Considering the wide variety of obscure Marvel characters, from Squirrel Girl to Spider-Ham, then the likes of Star-Lord, Gamora, Drax the Destroyer, Rocket Racoon and Groot are not too out of left field. The only question was whether audiences would be receptive to an Odyssean epic set against the backdrop of 70s and 80s tunes, where a human space pirate, emerald assassin, vindictive warrior and an anthropomorphic raccoon, along with his tree sidekick, joined forces to save the universe. Yet, with due faith in the Marvel brand and an innovative script from James Gunn and Nicole Perlman, Guardians of the Galaxy ended up being one of the best breakout hits of 2014, praised for its touching characters, visual splendor, humor and unpredictability. Just as the superhero genre was becoming stale due to a bevy of uninspired films like Iron Man, Thor and the X-Men sequels, Guardians gave new life to the genre. The film helped propel other eccentric and outlandish properties, such as Ant-Man (2015), into the mainstream zeitgeist. It goes without saying then, that the Guardians sequel is expected to have the same swaying power. While it mostly succeeds, providing an exhilarating adventure, ultimately Guardians of the Galaxy Vol. 2 mostly feels like a retread of the original to the point that it tries to succeed too hard.
Though Vol. 2 takes place only a few months after the first film, the characters find themselves in slightly different places. Peter Quill/Star-Lord (Chris Pratt) is comfortable leading his intergalactic band of misfits and newfound family on exciting excursions, yet still wrestles with identity issues and questions his parentage. His insouciant and carefree personality clashes with Gamora’s (Zoe Saldana) professionalism, who remains the voice of reason on the team. Drax the Destroyer (Dave Bautista) attempts to navigate through social norms, but it does not take him long to give up and resort back to smashing things or slicing up villains with his knives. Rocket Racoon (voiced by Bradley Cooper) is still a kleptomaniac, though he did become Groot’s (Vin Diesel) guardian.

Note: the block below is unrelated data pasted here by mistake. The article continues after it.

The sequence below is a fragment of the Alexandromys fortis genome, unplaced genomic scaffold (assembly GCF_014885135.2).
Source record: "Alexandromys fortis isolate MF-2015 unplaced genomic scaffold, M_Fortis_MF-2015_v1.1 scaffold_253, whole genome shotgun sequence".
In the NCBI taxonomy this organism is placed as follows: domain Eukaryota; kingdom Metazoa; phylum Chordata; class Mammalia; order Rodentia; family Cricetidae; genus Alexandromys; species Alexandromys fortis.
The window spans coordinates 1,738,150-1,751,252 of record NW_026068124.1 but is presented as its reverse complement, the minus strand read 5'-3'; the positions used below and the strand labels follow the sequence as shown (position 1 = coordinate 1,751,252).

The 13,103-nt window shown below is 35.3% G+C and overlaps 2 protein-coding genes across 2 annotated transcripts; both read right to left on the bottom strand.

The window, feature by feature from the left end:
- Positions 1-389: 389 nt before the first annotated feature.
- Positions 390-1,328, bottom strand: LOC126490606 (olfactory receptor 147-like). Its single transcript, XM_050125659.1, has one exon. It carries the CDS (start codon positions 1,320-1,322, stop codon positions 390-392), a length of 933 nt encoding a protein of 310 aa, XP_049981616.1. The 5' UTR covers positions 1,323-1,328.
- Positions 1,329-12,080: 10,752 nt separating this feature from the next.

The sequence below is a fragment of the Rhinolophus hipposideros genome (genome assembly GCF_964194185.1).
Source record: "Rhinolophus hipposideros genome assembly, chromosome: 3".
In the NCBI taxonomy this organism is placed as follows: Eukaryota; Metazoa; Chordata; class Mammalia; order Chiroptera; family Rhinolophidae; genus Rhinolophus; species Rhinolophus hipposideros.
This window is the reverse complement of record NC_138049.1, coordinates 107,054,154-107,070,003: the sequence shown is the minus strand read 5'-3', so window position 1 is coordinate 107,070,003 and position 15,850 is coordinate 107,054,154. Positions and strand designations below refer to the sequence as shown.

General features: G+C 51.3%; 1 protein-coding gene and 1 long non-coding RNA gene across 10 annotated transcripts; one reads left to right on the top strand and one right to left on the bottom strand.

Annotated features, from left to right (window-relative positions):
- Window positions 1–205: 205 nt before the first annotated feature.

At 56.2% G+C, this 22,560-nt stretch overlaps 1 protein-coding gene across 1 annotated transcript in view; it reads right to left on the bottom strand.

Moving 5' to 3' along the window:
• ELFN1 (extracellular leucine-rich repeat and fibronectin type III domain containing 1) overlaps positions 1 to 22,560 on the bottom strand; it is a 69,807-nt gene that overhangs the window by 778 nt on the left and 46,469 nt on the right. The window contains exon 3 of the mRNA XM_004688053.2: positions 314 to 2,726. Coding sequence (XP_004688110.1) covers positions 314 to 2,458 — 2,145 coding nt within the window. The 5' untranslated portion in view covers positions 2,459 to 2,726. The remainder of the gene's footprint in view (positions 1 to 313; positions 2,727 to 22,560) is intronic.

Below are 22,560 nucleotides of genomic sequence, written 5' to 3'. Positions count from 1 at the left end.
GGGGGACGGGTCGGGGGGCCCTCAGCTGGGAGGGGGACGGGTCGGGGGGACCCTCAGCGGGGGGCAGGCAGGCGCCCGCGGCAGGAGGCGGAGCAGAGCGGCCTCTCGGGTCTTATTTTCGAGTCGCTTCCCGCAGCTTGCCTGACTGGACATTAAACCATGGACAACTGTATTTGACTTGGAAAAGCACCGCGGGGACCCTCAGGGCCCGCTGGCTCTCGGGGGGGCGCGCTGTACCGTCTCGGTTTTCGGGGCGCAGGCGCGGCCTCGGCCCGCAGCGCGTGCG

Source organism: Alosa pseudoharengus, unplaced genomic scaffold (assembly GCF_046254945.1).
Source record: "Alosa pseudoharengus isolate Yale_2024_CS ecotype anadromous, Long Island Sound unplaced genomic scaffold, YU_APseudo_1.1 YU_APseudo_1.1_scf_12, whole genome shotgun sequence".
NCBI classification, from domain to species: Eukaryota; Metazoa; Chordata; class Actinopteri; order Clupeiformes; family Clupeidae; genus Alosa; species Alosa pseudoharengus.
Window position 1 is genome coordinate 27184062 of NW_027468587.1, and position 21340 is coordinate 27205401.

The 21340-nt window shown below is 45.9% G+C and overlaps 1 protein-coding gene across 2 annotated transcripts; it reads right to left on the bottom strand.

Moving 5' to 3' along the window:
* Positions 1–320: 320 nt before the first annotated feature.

The team, benefitting from their rise to intergalactic stardom after defeating Ronan the Accuser, are hired by Ayesha (Elizabeth Debecki), leader of the Sovereign, to protect nuclear power batteries from a monstrous multi-tentacled monster called the Abilisk. The Guardians succeed but after Rocket steals a few of the batteries for himself, Ayesha sends an entire squadron of Sovereign warships to destroy the Guardians. Just as they are about to perish, a man named Ego (Kurt Russell) destroys the ships and brings the Guardians to an unknown planet, then revealing to Quill that he is his father.